Whether you were alive when the song came out or not, everyone knows the famous lyric: “Video killed the radio star.” But did it? Today radio remains a popular medium, especially as we spend so much more time in our cars. What we listen to has changed significantly though. While we might listen to local radio from time to time, many people are ditching local radio stations and instead using connectivity to stream radio from around the world via the internet or digital radio. But they are still listening to radio.
When it comes to motoring, there is no doubt that the industry is going through a radical change, but will the car as we know it be killed off? Chatting with some New Yorkers recently, it was clear that they have no intention of owning a car, but they do still need a car to get around, be it a famous New York cab, an Uber, or one of the multitude of car-sharing schemes available in the city. Apart from the subway, walking, or cycling, most of their other options require something with four wheels and some form of internal propulsion technology.
So the car is a long way from its grave, but there is a predator in the market and it is successfully preying on other species. That predator is the sports utility vehicle (SUV), and its biggest prey is the medium sedan. In 2016, SUV sales in Europe rocketed a massive 21.4%. They accounted for 25.7% of the market, compared to the D-segment sedan at 8.8%. The Nissan Qashqai was the top-selling SUV crossover, far eclipsing the best-selling D-segment sedan, theVolkswagen Passat.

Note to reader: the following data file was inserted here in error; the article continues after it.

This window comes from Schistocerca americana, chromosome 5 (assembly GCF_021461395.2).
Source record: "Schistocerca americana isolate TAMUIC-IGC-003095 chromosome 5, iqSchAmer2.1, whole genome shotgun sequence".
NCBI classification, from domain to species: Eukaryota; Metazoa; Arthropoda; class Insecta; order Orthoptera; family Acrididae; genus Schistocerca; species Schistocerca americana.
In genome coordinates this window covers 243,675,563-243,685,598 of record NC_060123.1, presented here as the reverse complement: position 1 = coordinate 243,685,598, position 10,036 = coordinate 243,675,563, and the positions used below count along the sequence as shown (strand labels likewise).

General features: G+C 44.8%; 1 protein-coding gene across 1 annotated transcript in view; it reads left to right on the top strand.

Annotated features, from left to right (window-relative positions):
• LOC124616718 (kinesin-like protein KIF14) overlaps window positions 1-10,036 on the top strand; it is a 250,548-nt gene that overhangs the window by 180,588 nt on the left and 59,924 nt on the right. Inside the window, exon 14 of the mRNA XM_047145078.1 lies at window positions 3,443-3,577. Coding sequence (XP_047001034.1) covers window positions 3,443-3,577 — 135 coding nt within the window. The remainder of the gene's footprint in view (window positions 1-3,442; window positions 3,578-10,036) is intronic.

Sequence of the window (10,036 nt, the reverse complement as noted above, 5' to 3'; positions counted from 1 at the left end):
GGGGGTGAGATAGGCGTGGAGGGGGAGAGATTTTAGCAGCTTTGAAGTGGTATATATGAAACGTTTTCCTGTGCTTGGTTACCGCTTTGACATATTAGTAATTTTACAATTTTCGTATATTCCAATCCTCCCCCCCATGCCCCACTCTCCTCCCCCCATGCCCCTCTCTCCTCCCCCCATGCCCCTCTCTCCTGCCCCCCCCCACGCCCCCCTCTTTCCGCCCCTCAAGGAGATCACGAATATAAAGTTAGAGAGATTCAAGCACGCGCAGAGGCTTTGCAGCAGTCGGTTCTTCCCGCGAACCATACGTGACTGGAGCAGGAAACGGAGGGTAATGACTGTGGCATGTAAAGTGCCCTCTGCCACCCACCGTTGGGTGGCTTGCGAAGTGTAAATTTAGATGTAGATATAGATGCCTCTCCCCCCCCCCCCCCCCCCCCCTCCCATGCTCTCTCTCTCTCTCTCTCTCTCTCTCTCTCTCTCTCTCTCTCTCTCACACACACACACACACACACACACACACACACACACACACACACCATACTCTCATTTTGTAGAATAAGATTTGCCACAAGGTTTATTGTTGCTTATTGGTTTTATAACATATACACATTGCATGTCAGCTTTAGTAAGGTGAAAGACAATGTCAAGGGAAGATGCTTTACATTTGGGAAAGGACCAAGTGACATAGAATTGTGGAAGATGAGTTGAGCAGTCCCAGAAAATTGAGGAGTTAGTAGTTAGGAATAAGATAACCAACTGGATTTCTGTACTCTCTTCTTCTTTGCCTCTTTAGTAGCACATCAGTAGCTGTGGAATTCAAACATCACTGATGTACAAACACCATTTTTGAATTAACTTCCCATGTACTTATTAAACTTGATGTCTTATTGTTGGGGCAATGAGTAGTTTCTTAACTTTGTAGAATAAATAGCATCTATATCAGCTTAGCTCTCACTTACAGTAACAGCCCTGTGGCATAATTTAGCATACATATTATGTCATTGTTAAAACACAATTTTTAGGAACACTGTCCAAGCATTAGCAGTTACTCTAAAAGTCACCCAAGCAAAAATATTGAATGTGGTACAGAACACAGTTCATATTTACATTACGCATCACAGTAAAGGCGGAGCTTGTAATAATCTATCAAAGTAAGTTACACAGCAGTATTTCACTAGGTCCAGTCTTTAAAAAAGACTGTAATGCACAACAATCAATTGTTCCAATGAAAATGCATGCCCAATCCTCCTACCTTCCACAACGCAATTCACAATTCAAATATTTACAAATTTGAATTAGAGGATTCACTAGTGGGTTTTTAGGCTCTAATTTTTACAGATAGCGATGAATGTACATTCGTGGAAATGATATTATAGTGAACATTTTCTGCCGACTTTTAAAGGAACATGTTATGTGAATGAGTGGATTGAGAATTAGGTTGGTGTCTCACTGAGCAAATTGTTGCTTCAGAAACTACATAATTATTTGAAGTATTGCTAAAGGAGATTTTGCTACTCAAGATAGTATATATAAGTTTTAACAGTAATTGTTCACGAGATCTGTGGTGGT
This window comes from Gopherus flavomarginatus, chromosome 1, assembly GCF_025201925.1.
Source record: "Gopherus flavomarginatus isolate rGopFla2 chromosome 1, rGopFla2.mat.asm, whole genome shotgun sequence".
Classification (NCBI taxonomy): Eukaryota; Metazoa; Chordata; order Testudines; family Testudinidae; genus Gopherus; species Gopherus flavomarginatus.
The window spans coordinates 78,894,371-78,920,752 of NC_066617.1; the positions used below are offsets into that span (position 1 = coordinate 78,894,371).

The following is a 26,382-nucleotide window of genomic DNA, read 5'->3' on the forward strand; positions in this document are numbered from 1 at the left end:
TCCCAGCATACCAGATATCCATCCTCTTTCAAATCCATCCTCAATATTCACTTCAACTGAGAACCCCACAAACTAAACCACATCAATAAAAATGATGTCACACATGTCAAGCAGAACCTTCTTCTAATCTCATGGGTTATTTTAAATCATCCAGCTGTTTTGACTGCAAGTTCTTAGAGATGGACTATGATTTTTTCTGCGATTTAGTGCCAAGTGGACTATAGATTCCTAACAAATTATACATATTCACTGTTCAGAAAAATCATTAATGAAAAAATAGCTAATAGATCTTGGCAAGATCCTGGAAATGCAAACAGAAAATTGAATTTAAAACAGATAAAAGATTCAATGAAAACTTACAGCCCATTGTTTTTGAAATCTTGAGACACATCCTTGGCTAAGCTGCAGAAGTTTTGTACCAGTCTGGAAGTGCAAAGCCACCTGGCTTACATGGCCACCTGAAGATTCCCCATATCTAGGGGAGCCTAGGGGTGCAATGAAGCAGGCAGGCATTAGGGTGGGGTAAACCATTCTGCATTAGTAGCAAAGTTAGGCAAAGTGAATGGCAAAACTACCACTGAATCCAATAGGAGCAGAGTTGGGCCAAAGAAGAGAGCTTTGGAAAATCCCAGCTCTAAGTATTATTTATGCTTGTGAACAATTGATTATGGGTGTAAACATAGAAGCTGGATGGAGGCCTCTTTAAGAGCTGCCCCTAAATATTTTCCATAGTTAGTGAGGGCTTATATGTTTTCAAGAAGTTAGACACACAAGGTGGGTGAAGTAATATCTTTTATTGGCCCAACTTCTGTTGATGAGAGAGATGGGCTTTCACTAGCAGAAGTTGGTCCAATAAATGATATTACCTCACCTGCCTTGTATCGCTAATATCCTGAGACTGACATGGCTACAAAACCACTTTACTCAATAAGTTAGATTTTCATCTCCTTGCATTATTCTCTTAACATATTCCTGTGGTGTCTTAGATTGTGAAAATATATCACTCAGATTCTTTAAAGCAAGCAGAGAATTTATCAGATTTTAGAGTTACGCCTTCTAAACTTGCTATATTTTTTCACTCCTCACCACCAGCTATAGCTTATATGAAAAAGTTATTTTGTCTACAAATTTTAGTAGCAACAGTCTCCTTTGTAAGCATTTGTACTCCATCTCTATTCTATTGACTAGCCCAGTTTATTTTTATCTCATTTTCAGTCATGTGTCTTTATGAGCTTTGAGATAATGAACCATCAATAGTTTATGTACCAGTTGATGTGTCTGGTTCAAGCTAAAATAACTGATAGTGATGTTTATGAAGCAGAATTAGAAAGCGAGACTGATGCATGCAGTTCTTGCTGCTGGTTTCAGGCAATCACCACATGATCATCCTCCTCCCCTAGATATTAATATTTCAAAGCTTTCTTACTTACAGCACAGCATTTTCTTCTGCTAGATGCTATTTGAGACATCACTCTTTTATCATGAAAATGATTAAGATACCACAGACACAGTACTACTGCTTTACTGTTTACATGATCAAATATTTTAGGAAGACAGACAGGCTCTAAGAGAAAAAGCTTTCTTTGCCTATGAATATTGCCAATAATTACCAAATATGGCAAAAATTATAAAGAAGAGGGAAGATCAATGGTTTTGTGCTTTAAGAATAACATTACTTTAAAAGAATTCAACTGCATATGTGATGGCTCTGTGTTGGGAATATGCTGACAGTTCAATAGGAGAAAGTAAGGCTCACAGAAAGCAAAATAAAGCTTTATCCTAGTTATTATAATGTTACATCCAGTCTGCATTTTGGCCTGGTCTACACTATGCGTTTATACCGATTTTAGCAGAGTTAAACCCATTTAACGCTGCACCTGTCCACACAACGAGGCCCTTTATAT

Sorry, we got a little financial newspaperish there, but when you see that BMW has canned 3 Series production in South Africa, you need to understand why. Initially people were shocked, but then the company announced it would be building the next generation of the X3 SUV. Production starts in 2018, and it is actually a big coup for the local operation of the Munich company.
It is also a clear reflection of how the market is changing. In 2016, the 3 Series continued to be the top selling Beemer worldwide, but sales were down 7%, a trend that has continued in 2017. In contrast, sales of the X1 were up 84%, and the X3 even up 14%.
BMW is not alone. The transition is even more obvious in Ingolstadt, where over the past few years the two best-selling models bearing the four rings were the Audi Q5 and Q3, both of which outsold the once favoured A4 sedan in 2016.The meanies at Mercedes refuse to share their figures, so we have no idea what their best-selling models are, but we suspect there is a similar trend. And then there is Jaguar. In 2015 it sold 94 449 cars, all sedans. Then in 2016 that figure shot up about 50% to 148 730. Why? The F-Pace. In its first year on sale, Jag sold more than 45 000 of its firstever SUV. Not surprisingly the British marque is so happy with the sales of its newcomer that it has plans for even more SUVs. It recently revealed the E-Pace, and in 2018 it will add the I-Pace battery-electric crossover to its lineup. Word is that Jag is also planning a larger J-Pace to take on the Mercedes GLS and upcoming BMW X7.
The top-selling medium premium SUV comes from none of the above manufacturers though. It is, in fact, the Volvo XC60, and, after driving the next generation in Spain recently, it looks set to continue to be a popular choice when it arrives in South Africa in the second quarter of 2018.